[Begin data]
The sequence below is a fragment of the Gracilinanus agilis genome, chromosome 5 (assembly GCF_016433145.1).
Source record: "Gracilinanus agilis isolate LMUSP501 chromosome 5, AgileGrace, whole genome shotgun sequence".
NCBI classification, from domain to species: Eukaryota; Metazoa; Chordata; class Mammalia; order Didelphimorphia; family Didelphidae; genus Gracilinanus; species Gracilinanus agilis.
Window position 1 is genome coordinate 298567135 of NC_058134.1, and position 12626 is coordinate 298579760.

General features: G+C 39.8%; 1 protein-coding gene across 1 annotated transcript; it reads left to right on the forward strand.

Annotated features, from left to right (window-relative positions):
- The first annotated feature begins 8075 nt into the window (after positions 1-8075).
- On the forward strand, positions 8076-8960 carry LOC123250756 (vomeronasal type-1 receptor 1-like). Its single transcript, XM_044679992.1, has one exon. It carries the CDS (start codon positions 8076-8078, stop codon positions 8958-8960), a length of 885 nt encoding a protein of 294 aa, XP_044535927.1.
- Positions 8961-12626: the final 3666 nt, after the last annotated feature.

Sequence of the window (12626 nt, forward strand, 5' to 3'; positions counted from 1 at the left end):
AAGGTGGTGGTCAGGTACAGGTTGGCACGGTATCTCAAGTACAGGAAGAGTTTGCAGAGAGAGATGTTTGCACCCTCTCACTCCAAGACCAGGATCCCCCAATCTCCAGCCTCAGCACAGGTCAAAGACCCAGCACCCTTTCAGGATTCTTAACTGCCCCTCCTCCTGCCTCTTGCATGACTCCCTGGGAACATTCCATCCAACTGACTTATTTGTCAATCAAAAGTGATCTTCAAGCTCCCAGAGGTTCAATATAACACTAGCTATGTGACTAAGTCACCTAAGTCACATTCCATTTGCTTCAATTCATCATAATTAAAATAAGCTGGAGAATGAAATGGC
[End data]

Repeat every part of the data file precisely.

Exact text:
The sequence below is a fragment of the Gracilinanus agilis genome, chromosome 5 (assembly GCF_016433145.1).
Source record: "Gracilinanus agilis isolate LMUSP501 chromosome 5, AgileGrace, whole genome shotgun sequence".
NCBI classification, from domain to species: Eukaryota; Metazoa; Chordata; class Mammalia; order Didelphimorphia; family Didelphidae; genus Gracilinanus; species Gracilinanus agilis.
Window position 1 is genome coordinate 298567135 of NC_058134.1, and position 12626 is coordinate 298579760.

General features: G+C 39.8%; 1 protein-coding gene across 1 annotated transcript; it reads left to right on the forward strand.

Annotated features, from left to right (window-relative positions):
- The first annotated feature begins 8075 nt into the window (after positions 1-8075).
- On the forward strand, positions 8076-8960 carry LOC123250756 (vomeronasal type-1 receptor 1-like). Its single transcript, XM_044679992.1, has one exon. It carries the CDS (start codon positions 8076-8078, stop codon positions 8958-8960), a length of 885 nt encoding a protein of 294 aa, XP_044535927.1.
- Positions 8961-12626: the final 3666 nt, after the last annotated feature.

Sequence of the window (12626 nt, forward strand, 5' to 3'; positions counted from 1 at the left end):
AAGGTGGTGGTCAGGTACAGGTTGGCACGGTATCTCAAGTACAGGAAGAGTTTGCAGAGAGAGATGTTTGCACCCTCTCACTCCAAGACCAGGATCCCCCAATCTCCAGCCTCAGCACAGGTCAAAGACCCAGCACCCTTTCAGGATTCTTAACTGCCCCTCCTCCTGCCTCTTGCATGACTCCCTGGGAACATTCCATCCAACTGACTTATTTGTCAATCAAAAGTGATCTTCAAGCTCCCAGAGGTTCAATATAACACTAGCTATGTGACTAAGTCACCTAAGTCACATTCCATTTGCTTCAATTCATCATAATTAAAATAAGCTGGAGAATGAAATGGC